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Research in Motion, the Canadian manufacturer of the iconic BlackBerry mobile e-mail device beloved by politicians, business leaders and celebrities, will launch its first multimedia BlackBerry - dubbed the BlackBerry Pearl - on Thursday.

The new BlackBerry device is a key plank in RIM’s strategy to expand its customer base, combat growing competition from rival phone makers such as Nokia, Motorola and Palm and retain its dominant position in the growing market for multifunction wireless "communicators".

The BlackBerry 8100 or Blackberry Pearl – named after the distinctive pearl-coloured navigation "ball" used to move between menu items and through e-mails or lists – is the most radical design change since RIM launched the first BlackBerry devices in the late 1990s.

The Waterloo, Ontario-based company spent three years developing the device. Gone are the familiar scroll wheel and chunky design – in their place comes a sleek and slim device with built-in camera and MP3 playback capabilities that looks and functions much more like a high-end mobile phone.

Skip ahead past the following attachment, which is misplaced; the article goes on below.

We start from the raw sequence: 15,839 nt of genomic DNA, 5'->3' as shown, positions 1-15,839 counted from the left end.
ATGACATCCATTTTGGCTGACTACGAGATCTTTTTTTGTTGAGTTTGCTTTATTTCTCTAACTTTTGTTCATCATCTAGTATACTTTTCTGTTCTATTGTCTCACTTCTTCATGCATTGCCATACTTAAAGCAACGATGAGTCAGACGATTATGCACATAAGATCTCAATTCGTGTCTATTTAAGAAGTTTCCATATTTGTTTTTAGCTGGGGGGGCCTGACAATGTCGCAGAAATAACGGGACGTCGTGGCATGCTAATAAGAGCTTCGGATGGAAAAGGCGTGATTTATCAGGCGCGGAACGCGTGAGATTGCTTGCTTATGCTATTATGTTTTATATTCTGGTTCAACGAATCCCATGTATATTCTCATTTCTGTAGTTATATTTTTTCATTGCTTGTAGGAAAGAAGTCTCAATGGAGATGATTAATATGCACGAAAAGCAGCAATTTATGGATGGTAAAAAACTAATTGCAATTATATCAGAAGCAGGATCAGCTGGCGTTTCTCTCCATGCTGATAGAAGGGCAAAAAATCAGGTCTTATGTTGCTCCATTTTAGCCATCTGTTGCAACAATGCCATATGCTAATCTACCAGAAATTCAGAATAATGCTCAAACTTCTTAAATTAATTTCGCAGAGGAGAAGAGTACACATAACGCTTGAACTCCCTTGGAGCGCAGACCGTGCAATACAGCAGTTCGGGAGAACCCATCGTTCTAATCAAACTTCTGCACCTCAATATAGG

RIM, which has sold more than 5.5m BlackBerries so far and pioneered the market for wireless e-mail devices with mini-keyboards, is betting that its new "baby" will expand the market for its handsets and help answer critics that have long complained that many BlackBerry users actually carry a separate mobile phone for voice calls.

“Business customers are also consumers and we believe the BlackBerry Pearl will provide them with a single device that satisfies all their requirements,” said Mike Lazaridis, RIM’s co-chairman and chief BlackBerry evangelist.

RIM also believes there is a huge untapped market of potential BlackBerry users who have been put off by the complexity and relatively austere design of previous Blackberries.

Despite the new design, Mr Lazaridis emphasises the Pearl is still a BlackBerry device designed to work with corporate IT systems and provide a high level of security.

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